Thursday, 4 September 2014

Keeping Your Cat Flea Free

It used to be that fleas were more of a seasonal problem, however now we all mostly live in central heated homes, fleas can be an issue all year round. They can live in carpets and soft furnishings for a long time, even without an animal to feed off, so they are the toughest pest around!

Fleas are a lot more common than you might think, and if your cat does have them, don’t be embarrassed. It doesn’t mean that your house is dirty or that your pet is neglected. There are many treatments that will easily clear your pet and home of this nuisance.

Signs that your cat has fleas:

• Excessive grooming and/or scratching
• You may see the dark insects on your pet
• Signs of flea dirt on their skin and on their bedding (or, more likely, wherever they deign to sleep!)
• Do you and your family have any unaccounted for bites?

You can buy flea treatments direct from your vet or from a reputable retailer. Swell Pets have a range of flea collars and treatments to help. It’s a good idea to treat your pet once a month to keep fleas at bay.
Excessive flea infestations can cause health problems as they feed on blood, leaving animals, especially kittens or more frail pets, weak and lethargic. Flea larvae can also contain tapeworm eggs, so if your pet ingests this whilst grooming, he can become very ill. Regular worming is vital too.

It’s important to only use flea treatments intended for cats, as treatments intended for dogs can be toxic and even lethal to cats.

Treatment

Be warned! Cats seem to have an inherent instinct that tells them you are planning something. You will find yourself adopting an oddly casual manner as you open the packaging.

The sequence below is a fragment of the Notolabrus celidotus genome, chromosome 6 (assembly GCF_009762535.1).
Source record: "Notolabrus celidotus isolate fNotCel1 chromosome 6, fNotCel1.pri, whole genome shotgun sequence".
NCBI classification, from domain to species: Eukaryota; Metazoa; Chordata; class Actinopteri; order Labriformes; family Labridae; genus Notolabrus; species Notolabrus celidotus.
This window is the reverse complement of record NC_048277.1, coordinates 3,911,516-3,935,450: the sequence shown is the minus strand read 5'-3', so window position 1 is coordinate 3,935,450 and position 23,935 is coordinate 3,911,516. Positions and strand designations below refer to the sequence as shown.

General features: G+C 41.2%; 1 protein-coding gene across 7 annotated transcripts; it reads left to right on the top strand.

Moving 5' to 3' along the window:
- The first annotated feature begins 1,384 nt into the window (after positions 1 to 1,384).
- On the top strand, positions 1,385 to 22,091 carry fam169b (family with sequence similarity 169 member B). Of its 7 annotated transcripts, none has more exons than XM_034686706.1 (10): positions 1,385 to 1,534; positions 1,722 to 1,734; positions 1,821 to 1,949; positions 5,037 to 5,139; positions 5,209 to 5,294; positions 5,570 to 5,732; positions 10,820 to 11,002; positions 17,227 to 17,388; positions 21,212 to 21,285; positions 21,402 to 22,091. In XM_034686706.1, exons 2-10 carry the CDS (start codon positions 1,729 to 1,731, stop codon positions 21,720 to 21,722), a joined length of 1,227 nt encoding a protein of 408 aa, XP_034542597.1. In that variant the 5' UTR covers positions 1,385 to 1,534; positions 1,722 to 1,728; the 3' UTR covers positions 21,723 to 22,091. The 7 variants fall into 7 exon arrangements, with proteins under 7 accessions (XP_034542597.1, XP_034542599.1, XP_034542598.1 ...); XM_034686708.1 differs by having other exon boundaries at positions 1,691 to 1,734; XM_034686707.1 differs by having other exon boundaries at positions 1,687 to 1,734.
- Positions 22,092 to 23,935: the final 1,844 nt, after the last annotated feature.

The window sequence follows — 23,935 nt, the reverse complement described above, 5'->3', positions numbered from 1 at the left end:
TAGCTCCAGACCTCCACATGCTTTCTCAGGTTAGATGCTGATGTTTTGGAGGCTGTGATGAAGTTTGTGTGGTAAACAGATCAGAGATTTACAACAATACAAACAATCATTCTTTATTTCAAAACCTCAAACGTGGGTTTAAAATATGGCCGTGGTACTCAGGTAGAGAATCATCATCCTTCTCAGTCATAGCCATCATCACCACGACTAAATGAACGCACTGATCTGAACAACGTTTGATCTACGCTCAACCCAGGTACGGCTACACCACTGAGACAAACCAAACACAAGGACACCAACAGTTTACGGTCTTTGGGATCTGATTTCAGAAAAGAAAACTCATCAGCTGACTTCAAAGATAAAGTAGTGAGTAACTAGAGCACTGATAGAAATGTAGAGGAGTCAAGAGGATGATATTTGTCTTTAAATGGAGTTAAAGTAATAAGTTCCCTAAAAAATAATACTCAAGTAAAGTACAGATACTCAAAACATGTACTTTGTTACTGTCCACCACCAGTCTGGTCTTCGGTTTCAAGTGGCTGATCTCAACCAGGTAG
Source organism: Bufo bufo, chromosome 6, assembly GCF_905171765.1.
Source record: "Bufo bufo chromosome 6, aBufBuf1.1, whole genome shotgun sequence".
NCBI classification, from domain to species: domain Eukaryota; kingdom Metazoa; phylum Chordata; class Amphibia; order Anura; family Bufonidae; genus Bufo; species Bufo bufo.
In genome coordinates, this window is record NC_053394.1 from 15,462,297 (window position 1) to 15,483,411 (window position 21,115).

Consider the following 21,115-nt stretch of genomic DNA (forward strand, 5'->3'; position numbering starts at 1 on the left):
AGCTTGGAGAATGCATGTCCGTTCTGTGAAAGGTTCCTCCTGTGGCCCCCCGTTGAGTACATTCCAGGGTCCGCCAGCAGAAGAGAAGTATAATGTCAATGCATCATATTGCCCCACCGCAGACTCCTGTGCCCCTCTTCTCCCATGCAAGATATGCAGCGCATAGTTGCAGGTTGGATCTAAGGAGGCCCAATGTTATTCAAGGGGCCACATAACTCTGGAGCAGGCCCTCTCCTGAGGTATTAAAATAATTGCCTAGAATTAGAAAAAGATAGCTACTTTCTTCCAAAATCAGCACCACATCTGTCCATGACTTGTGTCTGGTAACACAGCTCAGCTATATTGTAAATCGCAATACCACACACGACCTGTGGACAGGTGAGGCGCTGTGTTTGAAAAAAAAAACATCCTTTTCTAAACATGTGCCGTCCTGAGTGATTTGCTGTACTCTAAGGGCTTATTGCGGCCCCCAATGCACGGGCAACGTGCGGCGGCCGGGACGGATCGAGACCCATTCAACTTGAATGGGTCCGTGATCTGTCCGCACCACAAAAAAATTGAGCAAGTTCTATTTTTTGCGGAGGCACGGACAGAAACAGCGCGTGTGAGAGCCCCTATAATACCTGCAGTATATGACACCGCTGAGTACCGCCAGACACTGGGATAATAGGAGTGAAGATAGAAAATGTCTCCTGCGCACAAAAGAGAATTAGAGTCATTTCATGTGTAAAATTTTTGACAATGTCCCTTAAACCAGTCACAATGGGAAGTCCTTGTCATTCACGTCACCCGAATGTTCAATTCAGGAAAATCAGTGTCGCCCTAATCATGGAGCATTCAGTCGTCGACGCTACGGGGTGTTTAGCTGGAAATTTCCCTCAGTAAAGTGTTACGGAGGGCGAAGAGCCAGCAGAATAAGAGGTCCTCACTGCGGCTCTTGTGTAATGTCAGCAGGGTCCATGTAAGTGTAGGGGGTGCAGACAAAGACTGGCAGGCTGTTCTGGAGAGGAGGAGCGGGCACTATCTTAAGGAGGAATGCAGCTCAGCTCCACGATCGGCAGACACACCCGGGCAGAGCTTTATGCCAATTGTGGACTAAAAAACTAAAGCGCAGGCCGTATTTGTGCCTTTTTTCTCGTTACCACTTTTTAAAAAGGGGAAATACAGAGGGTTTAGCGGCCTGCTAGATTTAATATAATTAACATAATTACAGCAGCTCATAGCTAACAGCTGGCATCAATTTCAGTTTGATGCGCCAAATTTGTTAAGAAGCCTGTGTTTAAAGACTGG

When you have a safe, comfortable hold of your pet, part the hair just above his shoulder blades. This is the best place, as he can’t lick off the treatment easily. Apply the medicine to his skin, some cats are fine with this, however many are none too pleased and will struggle to escape. Try to ensure all of the dose is administered for the full effect.

It’s a good idea to keep him in until the treatment has fully dried and in case of any (rare) reactions. The treatment works by killing any fleas your cat has and any that land on him thereafter. You can use a flea comb too to remove any dead fleas and eggs.

Use another home treatment to clear carpets. These are available at most supermarkets or online retailers. Many are sprinkled on like carpet freshener and vacuumed off after an hour or so. Also, wash any bedding or cushions, on the highest temperature for the fabric, to rid it of any eggs or fleas.

It’s worth treating your carpets regularly to rid it of any fleas or eggs that may remain. Regular vacuuming of sofas and carpets, especially around skirting boards is also really helpful. Empty the canister or change the vacuum cleaner bag too, as fleas are the hardiest species and will continue to live in there!

If the problem is getting out of hand, see your vet for advice. Specialist companies can treat your home for a fee. This will mean you have to remove all people and pets while it takes effect, usually a few hours. Your local council should have more information.


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